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The Eastern Cape

This lovely little poort comes as something of a surprise when driving along the R61 between Tarkastad and Cradock after many kilometres of flat Karoo driving. It only takes 4 minutes to drive it and the gradients are gentle, so typical of a poort. Lovely sandstone formations are visible during the second part of the descent and there is one well designed layby worth stopping at at the halfway point at the apex of a big right hand bend at the confluence of the two streams.

The poort is named after the Rasfontein farm over which land it traverses and is approximately midpoint between the Karoo towns of Tarkastad and Cradock. There is a blanket speed limit of 80 kph throughout the length of the poort, which is a sensible speed to cope with all the bends which come thick and fast during the lower part of the poort.

The Red Hill Pass is located on the tarred R352 in the dense forests of the Amatola Mountains between Keiskammahoek and the main trunk route - the R63 which it joins about midway between Alice and King Williams Town. The pass is  a fairly safe one in fine weather with a gradient of 1:21,but it is subject to frequent misty conditions and heavy rainfall and of course, you can expect stray cattle on the roadway at any time of the day or night. There are a total of 23 bends, corners and curves to negotiate, three of them which are in excess of 90 degrees with very tight radii.

A long mountain curves to the south at right angles to the N2, forcing the Gamtoos River towards the Indian Ocean. To the east is a substantial kloof along which the Remkloof Pass has been built. As far as dramatic passes with multiple curves and steep gradients go, this pass is fairly docile and only hosts three very gentle corners, but the it does rise from 3m above sea level at the crossing of the Gamtoos River in the west, via a substantial climb of 206m over 5 km to summit at 209m ASL producing a mild average gradient of 1:24.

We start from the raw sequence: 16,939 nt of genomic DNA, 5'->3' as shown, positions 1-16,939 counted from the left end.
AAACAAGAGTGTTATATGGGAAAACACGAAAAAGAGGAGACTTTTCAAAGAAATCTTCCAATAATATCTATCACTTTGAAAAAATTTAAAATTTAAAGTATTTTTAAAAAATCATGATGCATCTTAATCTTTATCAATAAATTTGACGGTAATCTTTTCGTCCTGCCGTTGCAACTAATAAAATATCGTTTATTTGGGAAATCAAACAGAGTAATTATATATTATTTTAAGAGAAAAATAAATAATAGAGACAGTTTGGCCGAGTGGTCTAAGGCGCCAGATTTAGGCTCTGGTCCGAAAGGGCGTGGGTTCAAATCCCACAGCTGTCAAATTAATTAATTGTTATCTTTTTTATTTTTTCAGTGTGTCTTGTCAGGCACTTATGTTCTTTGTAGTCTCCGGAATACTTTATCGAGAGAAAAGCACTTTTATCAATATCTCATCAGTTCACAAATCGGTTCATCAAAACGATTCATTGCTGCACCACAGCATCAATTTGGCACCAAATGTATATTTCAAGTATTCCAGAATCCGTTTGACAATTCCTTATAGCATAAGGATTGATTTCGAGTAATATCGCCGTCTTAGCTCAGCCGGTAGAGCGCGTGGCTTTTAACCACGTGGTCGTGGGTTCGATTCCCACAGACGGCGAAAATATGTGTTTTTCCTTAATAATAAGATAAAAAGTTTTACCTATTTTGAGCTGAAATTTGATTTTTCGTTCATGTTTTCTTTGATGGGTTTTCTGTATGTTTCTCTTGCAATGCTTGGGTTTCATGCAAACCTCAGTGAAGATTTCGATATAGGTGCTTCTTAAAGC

This is the N2 and the road is in good condition with triple lanes and adequate safety shoulders. It's suitable for all vehicles in all weather, but it's a busy road, so drive with that in mind.

The Gamtoos River winds its way through the Eastern Cape bushveld, providing warm, calm waters in which to swim, frolic and fish. It is a fabulous base for those exploring Port Elizabeth, Jeffrey’s Bay, Humansdorp and St Francis Bay. The vistas from the river are magnificent, and include the local farmlands, mountain ranges and coastal dunes.

 

This easy tarred pass sweeps up the northern flank of a double horseshoe bend in the Gamtoos River about midway between the two citrus farming towns of Patensie and Hankey. The pass is 7,9 km long and has an altitude variance of 155m converting into an average gradient of 1:51 with the steepest sections measuring in at 1:14

The pass traverses attractive scenery of mountains and the Shumba Game Farm occupies most of the western side of the pass. Once over the summit and approaching the outskirts of Hankey, the sides of the road have lot of litter which detracts somewhat from the natural scenic beauty of the area. This is especially obvious if you have just completed the pristine Baviaanskloof.

The pass is suitable for all vehicles but it should be noted that there are no safety shoulders - not even a gravel shoulder. It makes this road very dangerous for cyclists due to the large trucks that frequent this pass.

This steep, tarred pass connects Graaff-Reinet with the village of Nieu-Bethesda. Rubidgekloof was named after the Rubidge family that have been farming in the area since 1838. It lies on a tarred road (P0605) to Nieu-Bethesda, about 35 Km North of Graaff Reinet. It has a stiff average gradient of 1:15, with the steeper parts being at 1:10. The pass has an altitude variance of 283m over 4,28 km and with a summit of 1535m, you can expect plenty of snow on this pass during the winter frontal systems.